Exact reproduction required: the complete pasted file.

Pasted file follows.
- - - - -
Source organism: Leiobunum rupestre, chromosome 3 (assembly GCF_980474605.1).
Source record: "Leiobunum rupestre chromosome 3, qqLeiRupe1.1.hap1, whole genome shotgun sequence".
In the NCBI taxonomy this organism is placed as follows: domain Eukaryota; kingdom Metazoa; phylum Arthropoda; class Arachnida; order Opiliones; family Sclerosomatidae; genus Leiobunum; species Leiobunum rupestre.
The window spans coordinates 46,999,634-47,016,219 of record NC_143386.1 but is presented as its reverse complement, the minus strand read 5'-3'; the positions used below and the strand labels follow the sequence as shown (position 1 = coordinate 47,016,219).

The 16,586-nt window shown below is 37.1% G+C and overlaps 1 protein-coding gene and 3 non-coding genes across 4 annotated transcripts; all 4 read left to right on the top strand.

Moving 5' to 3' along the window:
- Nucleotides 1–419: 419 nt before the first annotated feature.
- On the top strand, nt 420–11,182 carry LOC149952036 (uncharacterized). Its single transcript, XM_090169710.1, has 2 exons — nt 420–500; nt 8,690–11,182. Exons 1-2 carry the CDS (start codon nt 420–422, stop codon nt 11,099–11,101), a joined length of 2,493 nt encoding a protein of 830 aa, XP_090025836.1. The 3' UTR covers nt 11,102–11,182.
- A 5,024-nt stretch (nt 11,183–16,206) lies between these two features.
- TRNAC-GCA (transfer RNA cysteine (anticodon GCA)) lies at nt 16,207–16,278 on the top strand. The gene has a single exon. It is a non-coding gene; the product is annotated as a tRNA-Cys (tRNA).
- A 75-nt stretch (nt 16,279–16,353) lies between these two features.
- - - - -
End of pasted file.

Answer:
Source organism: Leiobunum rupestre, chromosome 3 (assembly GCF_980474605.1).
Source record: "Leiobunum rupestre chromosome 3, qqLeiRupe1.1.hap1, whole genome shotgun sequence".
In the NCBI taxonomy this organism is placed as follows: domain Eukaryota; kingdom Metazoa; phylum Arthropoda; class Arachnida; order Opiliones; family Sclerosomatidae; genus Leiobunum; species Leiobunum rupestre.
The window spans coordinates 46,999,634-47,016,219 of record NC_143386.1 but is presented as its reverse complement, the minus strand read 5'-3'; the positions used below and the strand labels follow the sequence as shown (position 1 = coordinate 47,016,219).

The 16,586-nt window shown below is 37.1% G+C and overlaps 1 protein-coding gene and 3 non-coding genes across 4 annotated transcripts; all 4 read left to right on the top strand.

Moving 5' to 3' along the window:
- Nucleotides 1–419: 419 nt before the first annotated feature.
- On the top strand, nt 420–11,182 carry LOC149952036 (uncharacterized). Its single transcript, XM_090169710.1, has 2 exons — nt 420–500; nt 8,690–11,182. Exons 1-2 carry the CDS (start codon nt 420–422, stop codon nt 11,099–11,101), a joined length of 2,493 nt encoding a protein of 830 aa, XP_090025836.1. The 3' UTR covers nt 11,102–11,182.
- A 5,024-nt stretch (nt 11,183–16,206) lies between these two features.
- TRNAC-GCA (transfer RNA cysteine (anticodon GCA)) lies at nt 16,207–16,278 on the top strand. The gene has a single exon. It is a non-coding gene; the product is annotated as a tRNA-Cys (tRNA).
- A 75-nt stretch (nt 16,279–16,353) lies between these two features.